What we found in this report is that the discipline and rigour applied to the sharing of news on social media was also evident in how individuals assessed the reputation of brands and companies. 49% of respondents shared that they will check the social media accounts of a brand or company before purchasing their goods or services, with 48% avoiding those who were involved in a scandal or had received negative news coverage online.
49% of social media users in APAC will check online accounts of a brand or a company before a purchase
Additionally, 38% also stopped using a company’s or brand’s products once they were embroiled in some kind of crisis online. In terms of brand’s transparency on their online pages, 50% of users in APAC think that companies should not delete negative comments on their social media accounts. Almost half (41%) also revealed that the reputation of the brand’s endorsers affect their view of the brand.
In a separate survey conducted by Kaspersky last year, “IT Security Economics Report”, enterprise companies and small and medium-sized businesses lost an average of $1.4 million and $108,000 respectively to cyberattacks. While cybersecurity threats can come in the form of phishing or crypto-mining attacks and affect an organisation’s ability to function properly, the resulting damage is not just financial in nature, but also reputational especially when scrutiny of the business can be easily done on any online platform.
In a nutshell, when we look at user attitudes towards the sharing of fake news on social media platforms and how they interacted with businesses – it was clear that the sanctity of digital reputation was a key consideration in determining how individuals socialised with each other, as well as with companies too. Leow agreed, stating that as human beings, we tend to have a stronger preference and favour others who have a reputation for being kind, sociable and empathetic. Without a doubt, social media has now become an important interlocutor on conversations pertaining to both personal and business conversations online.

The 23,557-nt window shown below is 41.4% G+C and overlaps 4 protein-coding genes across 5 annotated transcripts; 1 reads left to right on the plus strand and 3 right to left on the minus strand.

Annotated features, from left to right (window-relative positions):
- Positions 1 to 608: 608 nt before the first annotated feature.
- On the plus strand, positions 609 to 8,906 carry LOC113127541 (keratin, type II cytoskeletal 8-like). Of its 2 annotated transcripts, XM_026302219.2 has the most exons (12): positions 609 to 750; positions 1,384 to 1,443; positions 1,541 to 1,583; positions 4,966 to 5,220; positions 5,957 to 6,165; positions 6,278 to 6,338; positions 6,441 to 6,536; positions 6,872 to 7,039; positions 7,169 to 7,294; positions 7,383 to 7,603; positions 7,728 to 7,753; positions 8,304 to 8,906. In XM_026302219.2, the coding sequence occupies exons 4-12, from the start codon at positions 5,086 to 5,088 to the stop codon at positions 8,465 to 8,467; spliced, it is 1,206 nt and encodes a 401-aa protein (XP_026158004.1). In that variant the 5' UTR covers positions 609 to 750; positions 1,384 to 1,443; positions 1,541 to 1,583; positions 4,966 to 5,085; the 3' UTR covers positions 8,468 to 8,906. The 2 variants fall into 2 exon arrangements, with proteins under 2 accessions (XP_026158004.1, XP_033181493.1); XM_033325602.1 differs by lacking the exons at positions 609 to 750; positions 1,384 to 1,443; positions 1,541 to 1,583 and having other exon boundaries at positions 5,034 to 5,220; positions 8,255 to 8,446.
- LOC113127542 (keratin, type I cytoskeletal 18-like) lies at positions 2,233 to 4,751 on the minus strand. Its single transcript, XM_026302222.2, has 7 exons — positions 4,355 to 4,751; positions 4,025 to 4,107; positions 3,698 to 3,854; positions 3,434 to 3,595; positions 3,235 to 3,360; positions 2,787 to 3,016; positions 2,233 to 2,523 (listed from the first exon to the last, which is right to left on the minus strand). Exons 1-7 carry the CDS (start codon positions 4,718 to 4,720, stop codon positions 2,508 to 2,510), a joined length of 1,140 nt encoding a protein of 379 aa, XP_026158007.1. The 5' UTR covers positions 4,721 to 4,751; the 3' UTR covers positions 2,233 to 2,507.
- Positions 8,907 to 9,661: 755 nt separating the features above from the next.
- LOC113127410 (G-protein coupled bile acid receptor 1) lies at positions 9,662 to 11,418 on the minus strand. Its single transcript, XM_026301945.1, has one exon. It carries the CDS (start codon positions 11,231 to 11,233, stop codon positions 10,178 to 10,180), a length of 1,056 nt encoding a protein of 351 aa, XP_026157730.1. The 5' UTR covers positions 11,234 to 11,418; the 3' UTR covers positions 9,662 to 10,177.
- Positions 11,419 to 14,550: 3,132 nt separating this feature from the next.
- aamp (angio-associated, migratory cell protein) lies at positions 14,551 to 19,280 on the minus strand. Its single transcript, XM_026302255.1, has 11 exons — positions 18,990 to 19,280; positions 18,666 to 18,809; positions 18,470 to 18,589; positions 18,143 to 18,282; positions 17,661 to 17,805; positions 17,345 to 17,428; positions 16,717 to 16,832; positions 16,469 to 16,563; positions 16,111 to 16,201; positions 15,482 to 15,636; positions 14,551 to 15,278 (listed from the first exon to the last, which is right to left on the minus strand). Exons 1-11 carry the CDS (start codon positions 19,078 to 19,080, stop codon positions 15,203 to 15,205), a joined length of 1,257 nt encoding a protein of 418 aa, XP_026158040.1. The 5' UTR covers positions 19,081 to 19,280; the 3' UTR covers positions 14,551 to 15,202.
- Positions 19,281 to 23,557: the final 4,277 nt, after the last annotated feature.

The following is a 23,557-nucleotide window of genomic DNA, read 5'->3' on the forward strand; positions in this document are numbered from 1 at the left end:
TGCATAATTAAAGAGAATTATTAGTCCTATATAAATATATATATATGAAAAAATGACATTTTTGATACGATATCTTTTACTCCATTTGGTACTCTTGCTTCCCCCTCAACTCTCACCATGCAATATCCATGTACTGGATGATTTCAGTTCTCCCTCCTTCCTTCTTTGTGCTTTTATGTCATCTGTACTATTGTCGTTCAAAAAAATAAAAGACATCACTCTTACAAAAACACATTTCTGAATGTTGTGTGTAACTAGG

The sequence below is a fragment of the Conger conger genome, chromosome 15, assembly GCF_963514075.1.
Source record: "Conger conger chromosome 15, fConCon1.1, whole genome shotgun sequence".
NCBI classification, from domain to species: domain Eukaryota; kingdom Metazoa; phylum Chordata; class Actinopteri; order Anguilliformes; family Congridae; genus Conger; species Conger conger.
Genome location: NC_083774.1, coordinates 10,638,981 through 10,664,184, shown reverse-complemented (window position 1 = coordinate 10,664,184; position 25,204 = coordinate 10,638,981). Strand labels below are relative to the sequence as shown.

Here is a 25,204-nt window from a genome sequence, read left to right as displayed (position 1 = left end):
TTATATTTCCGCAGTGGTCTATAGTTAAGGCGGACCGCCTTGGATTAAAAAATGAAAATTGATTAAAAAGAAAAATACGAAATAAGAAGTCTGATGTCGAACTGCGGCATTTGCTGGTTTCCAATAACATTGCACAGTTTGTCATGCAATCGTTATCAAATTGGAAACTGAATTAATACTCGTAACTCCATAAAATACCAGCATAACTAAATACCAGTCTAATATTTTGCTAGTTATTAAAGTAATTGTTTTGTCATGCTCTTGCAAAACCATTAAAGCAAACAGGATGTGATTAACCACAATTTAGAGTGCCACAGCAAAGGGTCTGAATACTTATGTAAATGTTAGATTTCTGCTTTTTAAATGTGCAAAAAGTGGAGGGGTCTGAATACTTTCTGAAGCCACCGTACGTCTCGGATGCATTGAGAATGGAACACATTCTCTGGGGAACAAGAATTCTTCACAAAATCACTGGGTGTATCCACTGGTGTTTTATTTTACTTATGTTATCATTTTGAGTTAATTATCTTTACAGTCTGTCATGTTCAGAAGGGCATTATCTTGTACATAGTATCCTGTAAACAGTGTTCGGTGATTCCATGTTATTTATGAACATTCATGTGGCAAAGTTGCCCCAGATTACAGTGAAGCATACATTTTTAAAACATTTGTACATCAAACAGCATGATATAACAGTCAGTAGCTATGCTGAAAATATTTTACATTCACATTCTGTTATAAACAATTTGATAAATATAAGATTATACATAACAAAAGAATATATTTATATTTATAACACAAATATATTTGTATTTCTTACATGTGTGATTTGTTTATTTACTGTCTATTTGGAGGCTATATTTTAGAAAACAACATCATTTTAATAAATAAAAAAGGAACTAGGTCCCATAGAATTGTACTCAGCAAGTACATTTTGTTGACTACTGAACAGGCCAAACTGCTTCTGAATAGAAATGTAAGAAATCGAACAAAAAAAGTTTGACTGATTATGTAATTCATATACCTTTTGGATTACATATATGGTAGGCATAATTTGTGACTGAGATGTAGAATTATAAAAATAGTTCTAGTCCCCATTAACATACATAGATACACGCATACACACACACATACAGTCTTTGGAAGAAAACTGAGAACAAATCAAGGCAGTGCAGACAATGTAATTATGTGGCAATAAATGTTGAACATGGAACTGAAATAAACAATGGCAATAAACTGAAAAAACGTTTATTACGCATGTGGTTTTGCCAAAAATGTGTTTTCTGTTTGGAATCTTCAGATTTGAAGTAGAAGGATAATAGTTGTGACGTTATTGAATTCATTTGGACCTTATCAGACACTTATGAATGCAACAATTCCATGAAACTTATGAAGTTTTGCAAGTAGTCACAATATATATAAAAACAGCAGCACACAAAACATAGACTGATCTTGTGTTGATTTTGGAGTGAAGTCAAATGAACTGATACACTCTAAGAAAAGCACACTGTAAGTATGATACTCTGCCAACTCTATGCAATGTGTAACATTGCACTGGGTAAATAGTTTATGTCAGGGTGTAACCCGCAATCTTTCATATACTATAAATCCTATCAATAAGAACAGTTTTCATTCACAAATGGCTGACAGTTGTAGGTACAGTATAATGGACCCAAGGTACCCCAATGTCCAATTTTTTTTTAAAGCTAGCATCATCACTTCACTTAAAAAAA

“Social media has come a long way since the launch of Six Degrees back in 1997. Users are no longer using social media as a forum to keep in touch with each other and to provide updates on their lives, but are also using it as a validation tool to assess the digital reputations of individuals and businesses. Emerging parallel to this trend, is also the rise of phishing attempts on social media platforms such as YouTube, Facebook and WhatsApp where we’ve seen fake accounts attempting to unravel scams on unsuspecting users. Hence, it is important that we step up our scrutiny on the information being shared online in this area as well,” adds Connell.